Rent, utility bills, debt payments and groceries might seem like all you can afford when you’re just starting out. But once you’ve mastered budgeting for those monthly expenses (and set aside at least a little cash in an emergency fund), it’s time to start investing. The tricky part is figuring out what to invest in — and how much.
As a newbie to the world of investing, you’ll have a lot of questions, not the least of which is: How do I get started investing, and what’s the best strategy? Our guide will answer those questions and more.
Here’s what you should know to start investing.
How to start investing?
Get started investing as early as possible
Investing when you’re young is one of the best ways to see solid returns on your money. That’s thanks to compound interest, which means your investment returns start earning their own return. Compound interest allows your account balance to snowball over time.
Compound interest allows your account balance to snowball over time.
How that works, in practice: Let’s say you invest $200 every month for 10 years and earn a 6% average annual return. At the end of the 10-year period, you’ll have $33,300. Of that amount, $24,200 is money you’ve contributed — those $200 monthly contributions — and $9,100 is interest you’ve earned on your investment.
There will be ups and downs in the stock market, of course, but investing young means you have decades to ride them out — and decades for your money to grow. Start now, even if you have to start small.
If you’re still unconvinced by the power of investing, use an inflation calculator to see how inflation can cut into your savings if you don’t invest.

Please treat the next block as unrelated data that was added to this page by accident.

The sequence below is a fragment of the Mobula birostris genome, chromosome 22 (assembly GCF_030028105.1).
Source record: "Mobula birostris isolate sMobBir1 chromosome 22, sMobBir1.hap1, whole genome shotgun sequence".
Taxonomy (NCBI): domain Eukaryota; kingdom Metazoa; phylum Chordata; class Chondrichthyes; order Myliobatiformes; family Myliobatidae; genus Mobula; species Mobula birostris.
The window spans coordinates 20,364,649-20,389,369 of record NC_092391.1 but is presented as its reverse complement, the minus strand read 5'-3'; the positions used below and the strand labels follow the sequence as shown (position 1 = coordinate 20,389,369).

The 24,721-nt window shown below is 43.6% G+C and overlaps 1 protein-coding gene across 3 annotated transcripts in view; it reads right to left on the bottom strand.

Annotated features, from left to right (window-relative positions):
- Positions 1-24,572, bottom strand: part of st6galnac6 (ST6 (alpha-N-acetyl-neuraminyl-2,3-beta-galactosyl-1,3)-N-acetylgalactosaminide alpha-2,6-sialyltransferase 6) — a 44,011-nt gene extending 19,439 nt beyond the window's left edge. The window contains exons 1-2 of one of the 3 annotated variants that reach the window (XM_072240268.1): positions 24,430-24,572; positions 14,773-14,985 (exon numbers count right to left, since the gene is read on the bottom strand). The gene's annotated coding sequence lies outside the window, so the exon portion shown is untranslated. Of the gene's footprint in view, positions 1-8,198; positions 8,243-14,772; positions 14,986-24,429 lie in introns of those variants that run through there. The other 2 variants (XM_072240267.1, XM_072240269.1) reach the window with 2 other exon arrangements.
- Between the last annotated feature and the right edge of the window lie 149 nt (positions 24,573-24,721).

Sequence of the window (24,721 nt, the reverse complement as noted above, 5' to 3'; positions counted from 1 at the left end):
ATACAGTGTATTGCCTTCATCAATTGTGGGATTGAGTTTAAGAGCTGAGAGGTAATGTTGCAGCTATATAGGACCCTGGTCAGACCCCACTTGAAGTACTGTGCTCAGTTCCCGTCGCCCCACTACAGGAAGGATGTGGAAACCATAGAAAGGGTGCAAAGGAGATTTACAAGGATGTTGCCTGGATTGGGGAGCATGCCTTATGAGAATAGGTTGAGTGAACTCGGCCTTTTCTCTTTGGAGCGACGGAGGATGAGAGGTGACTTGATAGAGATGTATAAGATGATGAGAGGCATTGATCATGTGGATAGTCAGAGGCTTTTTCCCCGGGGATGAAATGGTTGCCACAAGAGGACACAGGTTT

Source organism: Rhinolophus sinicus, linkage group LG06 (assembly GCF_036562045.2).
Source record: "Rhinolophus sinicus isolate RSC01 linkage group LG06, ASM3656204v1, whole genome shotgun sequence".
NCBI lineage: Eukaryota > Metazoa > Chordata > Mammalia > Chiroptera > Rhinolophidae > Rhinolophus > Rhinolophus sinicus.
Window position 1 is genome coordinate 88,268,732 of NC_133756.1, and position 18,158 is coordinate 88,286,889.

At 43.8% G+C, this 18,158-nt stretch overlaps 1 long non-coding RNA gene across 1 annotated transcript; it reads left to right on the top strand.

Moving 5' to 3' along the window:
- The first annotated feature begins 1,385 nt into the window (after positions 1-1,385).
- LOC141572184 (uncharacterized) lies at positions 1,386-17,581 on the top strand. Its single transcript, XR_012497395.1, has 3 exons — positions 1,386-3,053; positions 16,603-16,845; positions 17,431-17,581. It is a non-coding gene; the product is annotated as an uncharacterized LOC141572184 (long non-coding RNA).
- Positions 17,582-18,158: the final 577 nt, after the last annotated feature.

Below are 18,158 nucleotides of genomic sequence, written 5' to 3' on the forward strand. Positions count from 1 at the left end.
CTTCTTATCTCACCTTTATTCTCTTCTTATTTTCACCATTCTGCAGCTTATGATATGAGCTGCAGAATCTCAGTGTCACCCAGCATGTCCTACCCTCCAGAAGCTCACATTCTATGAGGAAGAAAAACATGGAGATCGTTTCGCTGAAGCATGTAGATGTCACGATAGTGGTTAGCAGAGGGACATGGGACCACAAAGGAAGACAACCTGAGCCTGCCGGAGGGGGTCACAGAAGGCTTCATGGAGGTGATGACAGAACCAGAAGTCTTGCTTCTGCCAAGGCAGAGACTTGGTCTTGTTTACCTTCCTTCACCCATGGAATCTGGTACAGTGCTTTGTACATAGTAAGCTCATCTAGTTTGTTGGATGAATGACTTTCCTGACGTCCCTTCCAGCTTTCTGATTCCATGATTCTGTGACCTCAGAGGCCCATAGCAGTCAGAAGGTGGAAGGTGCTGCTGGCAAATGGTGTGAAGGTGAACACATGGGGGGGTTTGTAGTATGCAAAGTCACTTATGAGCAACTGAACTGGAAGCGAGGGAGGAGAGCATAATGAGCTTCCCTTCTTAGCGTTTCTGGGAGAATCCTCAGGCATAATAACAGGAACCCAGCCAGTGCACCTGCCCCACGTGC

Decide how much to invest
How much you should invest depends on your investment goal and when you need to reach it.
One common investment goal is retirement. If you have a retirement account at work, like a 401(k), and it offers matching dollars, your first investing milestone is easy: Contribute at least enough to that account to earn the full match. That’s free money, and you don’t want to miss out on it.
As a general rule of thumb, you want to aim to invest a total of 10% to 15% of your income each year for retirement — your employer match counts toward that goal. That might sound unrealistic now, but you can work your way up to it over time.
For other investing goals, consider your time horizon and the amount you need, then work backwards to break that amount down into monthly or weekly investments.
Open an investment account
If you don’t have a 401(k), you can invest for retirement in an individual retirement account.
If you’re investing for another goal, you likely want to avoid retirement accounts — which are designed to be used for retirement, and thus have restrictions about when and how you can take your money back out — and choose a taxable brokerage account. You can remove money from a taxable brokerage account at any time.
A common misconception is that you need a lot of money to open an investment account or get started investing. That’s simply not true. . Many online brokers, which offer both IRAs and regular brokerage investment accounts, require no minimum investment to open an account, and there are plenty of investments available for relatively small amounts.